Stronger, more resilient and sustainable businesses
Progress in tailored lending
Seven new proposals were approved, along with 18 increases for existing customers, representing a facility value of £5.2m. All lending to new and existing customers was short-term, with the majority being Export Credit. East Africa saw the highest number of new proposals and increases with a total of seven. The graph below shows the split per country of new business approved during the year.
The majority of new or increased lending was provided to coffee producers (15) of which five were to new organisations (see graph below).
Increase in trading opportunities
Despite the challenges experienced by producer groups during the year, the Customer Social Impact survey found that 62% of respondents have seen an increase in sales in the last 12 months.
“Shared Interest started a relationship with us since 2018. The financing has helped our organisation in carrying out activities. We are able to pay farmers on time through the export credit. The term loan was beneficial to construct a coffee washing station. When you pay farmers in time, you receive more coffee. We have received support from the Shared Interest Foundation to run projects with farmers. We are very grateful for the grant and the financing of coffee business.” - Tropic Coffee (Rwanda - Coffee)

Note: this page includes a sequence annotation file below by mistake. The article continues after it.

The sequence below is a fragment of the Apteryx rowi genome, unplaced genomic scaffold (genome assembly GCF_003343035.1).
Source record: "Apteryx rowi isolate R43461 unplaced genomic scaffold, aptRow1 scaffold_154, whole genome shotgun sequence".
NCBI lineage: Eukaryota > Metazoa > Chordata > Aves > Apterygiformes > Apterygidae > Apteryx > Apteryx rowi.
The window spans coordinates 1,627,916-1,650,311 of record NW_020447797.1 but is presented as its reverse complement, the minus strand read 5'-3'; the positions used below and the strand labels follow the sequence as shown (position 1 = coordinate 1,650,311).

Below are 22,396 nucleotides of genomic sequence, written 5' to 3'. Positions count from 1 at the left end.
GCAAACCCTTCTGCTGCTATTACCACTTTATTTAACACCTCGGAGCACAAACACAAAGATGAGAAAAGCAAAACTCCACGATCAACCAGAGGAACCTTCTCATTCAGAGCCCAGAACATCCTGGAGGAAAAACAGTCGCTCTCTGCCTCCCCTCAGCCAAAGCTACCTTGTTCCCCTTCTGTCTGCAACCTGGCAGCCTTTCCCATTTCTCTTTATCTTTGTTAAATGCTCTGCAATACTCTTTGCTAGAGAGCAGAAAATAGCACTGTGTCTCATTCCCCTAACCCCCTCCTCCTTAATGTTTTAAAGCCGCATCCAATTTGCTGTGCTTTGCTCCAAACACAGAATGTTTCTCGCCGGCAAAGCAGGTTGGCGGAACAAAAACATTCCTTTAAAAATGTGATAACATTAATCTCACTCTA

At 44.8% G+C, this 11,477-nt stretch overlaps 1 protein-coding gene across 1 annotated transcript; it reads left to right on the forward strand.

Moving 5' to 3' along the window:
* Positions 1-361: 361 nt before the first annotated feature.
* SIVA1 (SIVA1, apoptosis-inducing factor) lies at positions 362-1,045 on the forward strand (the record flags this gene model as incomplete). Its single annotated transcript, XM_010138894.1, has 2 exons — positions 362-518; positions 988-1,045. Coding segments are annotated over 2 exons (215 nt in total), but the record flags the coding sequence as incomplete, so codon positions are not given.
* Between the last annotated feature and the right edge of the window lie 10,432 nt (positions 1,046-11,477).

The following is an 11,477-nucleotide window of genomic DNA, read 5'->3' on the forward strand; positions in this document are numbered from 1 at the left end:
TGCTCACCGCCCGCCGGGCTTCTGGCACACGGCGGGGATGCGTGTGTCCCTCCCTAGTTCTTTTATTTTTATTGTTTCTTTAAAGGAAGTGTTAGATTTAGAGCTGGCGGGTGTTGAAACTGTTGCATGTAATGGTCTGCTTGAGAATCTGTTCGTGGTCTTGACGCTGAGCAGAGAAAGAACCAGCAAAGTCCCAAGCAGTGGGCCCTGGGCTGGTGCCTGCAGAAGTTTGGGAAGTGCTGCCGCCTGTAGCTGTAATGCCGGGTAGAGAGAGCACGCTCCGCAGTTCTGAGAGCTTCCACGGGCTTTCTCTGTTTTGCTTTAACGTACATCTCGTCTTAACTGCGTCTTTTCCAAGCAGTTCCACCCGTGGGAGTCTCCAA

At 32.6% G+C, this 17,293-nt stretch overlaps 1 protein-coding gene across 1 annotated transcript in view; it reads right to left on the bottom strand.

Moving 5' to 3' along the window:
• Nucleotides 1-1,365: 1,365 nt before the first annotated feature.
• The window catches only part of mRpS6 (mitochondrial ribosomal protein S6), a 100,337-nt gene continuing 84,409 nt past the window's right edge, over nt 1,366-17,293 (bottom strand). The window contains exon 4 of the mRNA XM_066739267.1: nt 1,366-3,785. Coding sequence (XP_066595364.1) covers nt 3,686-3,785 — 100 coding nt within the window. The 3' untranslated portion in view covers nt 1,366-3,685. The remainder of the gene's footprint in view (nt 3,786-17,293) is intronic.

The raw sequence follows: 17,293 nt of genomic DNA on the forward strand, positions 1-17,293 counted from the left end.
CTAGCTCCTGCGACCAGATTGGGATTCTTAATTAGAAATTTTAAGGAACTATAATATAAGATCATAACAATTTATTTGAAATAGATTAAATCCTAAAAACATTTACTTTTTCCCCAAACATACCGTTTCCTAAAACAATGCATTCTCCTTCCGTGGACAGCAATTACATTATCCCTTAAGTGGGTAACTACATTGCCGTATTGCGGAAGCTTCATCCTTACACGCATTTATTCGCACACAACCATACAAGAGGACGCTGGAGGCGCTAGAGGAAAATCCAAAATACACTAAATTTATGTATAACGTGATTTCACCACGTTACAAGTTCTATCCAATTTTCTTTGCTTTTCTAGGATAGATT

The main reasons for this included an increase in price, production and orders due to new buyers, improved product quality and enhanced buyer confidence. It is important to note that due to Covid-19 restrictions in 2021, a limited number of employees and workers were allowed in the premises at the same time, which reduced production volumes. Since most activities were resumed, production reached pre-pandemic levels.
During the Producer Committee meetings, we asked the participants to tell us about their organisation’s achievements during the year and the changes made to their business, which, resulted in improved trading opportunities.
“We have been involved in the innovation of processing our coffee, moving away from just selling dry parchment or washed coffee as most organisations. We process our coffee in different varieties such as; natural and aerobic. We have been able to receive good prices. It is something new in the coffee sector.” - Tropic Coffee
Across all Producer Committees, participants were asked which certifications were working well from an economic and impact perspective (social, environmental, etc.).
In Latin America, producers mentioned that Fairtrade certification required them to be organised and have close communication with farmers. They also felt that it protected them against price volatility (Minimum Price guarantee), which has provided significant support to the co-operatives’ stability.
The producers attending the Committees in East and West Africa commented that they had experienced challenges in securing Fairtrade contracts for both cocoa and coffee in recent years. They mentioned that many international buyers were now requesting Rainforest Alliance (RA) or Organic certification rather than Fairtrade due to increased consumer demand.
Fairtrade certified have now also acquired an additional certification to sell their cocoa and/or coffee internationally.
You can read the full Social Accounts document here.Back to menu